With a head full of art, I headed to Paia Tattoo Parlor for a little time under the gun with artist/owner Justin Yates. The parlor is planning renovations for an art room in front to hold an incredible show planned sometime in August. Crystal from Gomineko will be back, along with other amazing artists fresh off of the convention circuit in the upcoming second annual Pacific Ink and Art Expo that will happen Aug. 2-4.
After a few hours with a needle in my side, it was time to drink tequila. A quick shot at Milagro’s was enough to numb the pain, and then I was off to Kihei to check out Amigo’s new location next to Long’s. The bar at the new location is great and celeb mixologist Manny Hinojosa was in the house mixing a fresh new batch of tequila cocktails.
While we sampled pupus like Amigo’s Cameron cocktail, which reminded me of a stay in Cozumel, we sipped at a roasted jalapeno coconut margarita–a spicy coconut milk infused cocktail with Cazedores reposado. We also sampled the highland paloma that uses grapefruit juice and St. Germaine, as well as a prickly pear margarita with a spicy rim.
The prickly pear margarita quickly became my go-to during solstice; the beautiful fuschia color of the drink and the zing of the spice was draining the fancy margarita glass faster than I wanted to admit. In fact, Amigo’s new cocktail menu is ideal for nurturing my romance with tequila and al pastor–plus, they’re just $8. Their $4 happy hour margaritas are served 3-6pm, with beers starting at $2. Happy hour pupus start at $5.99 with taquitos, bean and cheese nachos and ceviche. For early birds, the morning happy hour starts at 8am with $3 screwdrivers and $3.50 Bloody Marys.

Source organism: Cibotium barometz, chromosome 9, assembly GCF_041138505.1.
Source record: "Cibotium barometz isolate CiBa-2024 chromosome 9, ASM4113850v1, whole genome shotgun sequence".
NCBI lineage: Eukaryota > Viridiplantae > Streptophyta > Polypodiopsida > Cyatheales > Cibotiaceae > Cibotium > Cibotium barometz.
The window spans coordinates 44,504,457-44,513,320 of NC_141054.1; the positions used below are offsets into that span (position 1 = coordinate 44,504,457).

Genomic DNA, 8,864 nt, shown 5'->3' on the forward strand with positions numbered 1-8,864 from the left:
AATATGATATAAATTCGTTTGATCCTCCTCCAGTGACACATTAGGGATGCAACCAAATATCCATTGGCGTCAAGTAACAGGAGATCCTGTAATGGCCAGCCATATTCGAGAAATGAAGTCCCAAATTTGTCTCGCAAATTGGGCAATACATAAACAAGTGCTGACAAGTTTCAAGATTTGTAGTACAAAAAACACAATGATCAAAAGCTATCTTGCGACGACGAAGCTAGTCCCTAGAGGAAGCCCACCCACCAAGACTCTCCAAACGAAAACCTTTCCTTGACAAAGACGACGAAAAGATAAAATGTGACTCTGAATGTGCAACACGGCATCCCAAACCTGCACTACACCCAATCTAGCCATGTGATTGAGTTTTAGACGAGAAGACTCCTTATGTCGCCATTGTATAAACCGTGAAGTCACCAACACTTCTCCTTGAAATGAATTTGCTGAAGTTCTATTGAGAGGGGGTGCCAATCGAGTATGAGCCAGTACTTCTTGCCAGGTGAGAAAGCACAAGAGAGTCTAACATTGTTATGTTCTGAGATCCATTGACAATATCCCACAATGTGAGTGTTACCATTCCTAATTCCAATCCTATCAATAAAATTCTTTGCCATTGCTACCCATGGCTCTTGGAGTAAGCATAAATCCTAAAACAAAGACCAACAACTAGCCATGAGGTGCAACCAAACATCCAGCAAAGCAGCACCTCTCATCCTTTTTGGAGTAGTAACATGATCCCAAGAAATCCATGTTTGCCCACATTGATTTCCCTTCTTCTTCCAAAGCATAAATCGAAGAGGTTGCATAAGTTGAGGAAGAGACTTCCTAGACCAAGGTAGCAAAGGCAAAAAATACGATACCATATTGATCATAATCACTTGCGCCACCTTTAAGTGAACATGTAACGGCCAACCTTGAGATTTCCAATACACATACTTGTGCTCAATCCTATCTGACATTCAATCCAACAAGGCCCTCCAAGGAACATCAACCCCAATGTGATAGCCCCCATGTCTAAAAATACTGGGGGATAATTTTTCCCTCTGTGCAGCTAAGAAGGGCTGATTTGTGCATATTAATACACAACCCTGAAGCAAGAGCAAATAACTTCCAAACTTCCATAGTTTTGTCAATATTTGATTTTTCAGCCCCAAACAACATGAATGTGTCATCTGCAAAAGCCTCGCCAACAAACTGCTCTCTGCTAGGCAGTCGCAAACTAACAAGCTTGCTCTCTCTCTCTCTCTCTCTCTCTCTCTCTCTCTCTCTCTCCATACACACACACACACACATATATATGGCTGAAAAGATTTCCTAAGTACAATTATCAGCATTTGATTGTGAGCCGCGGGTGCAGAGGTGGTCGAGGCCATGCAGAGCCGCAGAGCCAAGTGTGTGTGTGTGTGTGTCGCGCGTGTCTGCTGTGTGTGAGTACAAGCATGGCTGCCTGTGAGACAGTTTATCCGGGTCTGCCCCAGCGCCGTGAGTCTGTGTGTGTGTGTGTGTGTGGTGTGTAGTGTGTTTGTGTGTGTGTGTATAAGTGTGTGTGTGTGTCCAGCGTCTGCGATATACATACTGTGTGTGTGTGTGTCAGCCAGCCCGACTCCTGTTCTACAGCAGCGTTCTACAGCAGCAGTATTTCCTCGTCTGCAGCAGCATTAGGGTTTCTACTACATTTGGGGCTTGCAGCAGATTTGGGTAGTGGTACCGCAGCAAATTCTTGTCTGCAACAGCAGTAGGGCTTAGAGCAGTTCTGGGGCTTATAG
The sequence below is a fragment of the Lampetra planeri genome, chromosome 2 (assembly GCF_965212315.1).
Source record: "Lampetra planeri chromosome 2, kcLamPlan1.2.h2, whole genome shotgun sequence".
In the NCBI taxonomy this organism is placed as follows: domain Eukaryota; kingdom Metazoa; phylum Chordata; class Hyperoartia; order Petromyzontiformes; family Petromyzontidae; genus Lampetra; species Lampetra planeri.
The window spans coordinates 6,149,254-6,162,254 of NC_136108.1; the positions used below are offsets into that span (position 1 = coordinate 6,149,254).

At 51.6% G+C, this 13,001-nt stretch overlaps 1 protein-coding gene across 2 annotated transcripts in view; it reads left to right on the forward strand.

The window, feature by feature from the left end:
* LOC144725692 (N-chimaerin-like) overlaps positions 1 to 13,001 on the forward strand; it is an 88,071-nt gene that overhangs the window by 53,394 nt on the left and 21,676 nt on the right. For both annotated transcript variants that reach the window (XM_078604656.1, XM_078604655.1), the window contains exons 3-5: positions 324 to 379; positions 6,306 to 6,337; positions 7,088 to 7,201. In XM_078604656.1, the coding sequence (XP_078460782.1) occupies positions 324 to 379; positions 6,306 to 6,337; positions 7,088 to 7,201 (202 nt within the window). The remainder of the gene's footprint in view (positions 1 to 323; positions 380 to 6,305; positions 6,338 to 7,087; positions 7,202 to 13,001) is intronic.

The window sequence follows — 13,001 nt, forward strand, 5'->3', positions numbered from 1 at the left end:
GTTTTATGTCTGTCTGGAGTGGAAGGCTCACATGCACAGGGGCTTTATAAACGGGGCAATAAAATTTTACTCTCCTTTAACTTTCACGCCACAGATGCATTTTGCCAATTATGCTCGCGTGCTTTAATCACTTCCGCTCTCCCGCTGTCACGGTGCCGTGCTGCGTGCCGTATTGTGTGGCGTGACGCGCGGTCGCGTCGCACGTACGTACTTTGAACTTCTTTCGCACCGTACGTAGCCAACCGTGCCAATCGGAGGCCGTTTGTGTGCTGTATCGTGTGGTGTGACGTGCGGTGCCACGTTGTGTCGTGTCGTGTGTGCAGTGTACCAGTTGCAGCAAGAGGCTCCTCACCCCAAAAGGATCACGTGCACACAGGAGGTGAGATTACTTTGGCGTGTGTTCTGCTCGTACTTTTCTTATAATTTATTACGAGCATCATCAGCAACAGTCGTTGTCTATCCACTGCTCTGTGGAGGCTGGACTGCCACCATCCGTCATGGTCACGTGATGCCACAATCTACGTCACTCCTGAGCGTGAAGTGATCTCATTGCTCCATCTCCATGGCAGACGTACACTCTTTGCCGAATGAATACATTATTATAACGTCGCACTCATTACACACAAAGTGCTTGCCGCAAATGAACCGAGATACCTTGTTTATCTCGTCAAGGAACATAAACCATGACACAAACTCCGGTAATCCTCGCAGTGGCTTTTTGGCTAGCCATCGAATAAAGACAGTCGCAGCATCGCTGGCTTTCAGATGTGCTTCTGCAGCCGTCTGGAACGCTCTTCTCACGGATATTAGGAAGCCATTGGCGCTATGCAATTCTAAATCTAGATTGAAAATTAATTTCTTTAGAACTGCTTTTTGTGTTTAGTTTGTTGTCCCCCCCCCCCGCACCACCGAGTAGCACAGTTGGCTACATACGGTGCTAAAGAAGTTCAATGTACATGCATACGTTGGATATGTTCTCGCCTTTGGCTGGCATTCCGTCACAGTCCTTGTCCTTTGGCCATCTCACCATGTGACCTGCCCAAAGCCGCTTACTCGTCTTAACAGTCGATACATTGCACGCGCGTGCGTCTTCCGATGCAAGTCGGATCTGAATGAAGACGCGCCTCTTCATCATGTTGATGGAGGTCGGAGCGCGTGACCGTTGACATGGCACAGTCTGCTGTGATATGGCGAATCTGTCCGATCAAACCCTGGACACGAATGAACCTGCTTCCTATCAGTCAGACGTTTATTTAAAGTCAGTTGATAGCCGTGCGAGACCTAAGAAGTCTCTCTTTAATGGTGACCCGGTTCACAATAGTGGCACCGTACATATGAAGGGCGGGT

But back to the art. We hele’d from Amigo’s just in time to get fancy for the Maui Arts and Cultural Center’s second annual installment of Art=Mixx. This time it was a runway edition, celebrating fashion in futuristic, artistic and cultural forms. The show included Koa Johnson with Kojo Couture and videos by Josh Meridith, Juicy with his Vulture.com line and videos by Tom Sewell and Jenny Jensen with her Solstice Scheherazade collection and videos by Jaisy Hanlon. Special guest Maui shoe designer Teri Edmonds contributed footwear as well.
I sniffed at psychedelics in chocolate and perused champagne tailgates as we strolled through the crowds and spocked out the trunk show. All the fashionistas were out in full force: I spied Larissa Williams in a fresh black and white striped LeRu Couture handmade gown, Marissa Meyer in a hand-painted and dyed silk column and Paul Janes-Brown in a dapper white suit strutting his bow tie stuff in the tie competition.
I clamored unsuccessfully for cold beverages and relegated myself to the drinking fountain as things got heated at the MACC. The whole Yokouchi Pavillion turned into a pumping Las Vegas nightclub after the last act onstage, which was the place to be when solstice turned dark.
Later we cruised Lower Main in search of snacks but were unceremoniously turned away at Tiffany’s, where the steak bite hour ended at 11pm. Then the live music coming from Steel Horse Saloon caught our fancy, so we closed the solstice night over Michelob ultras and an IRL zombie bar brawl.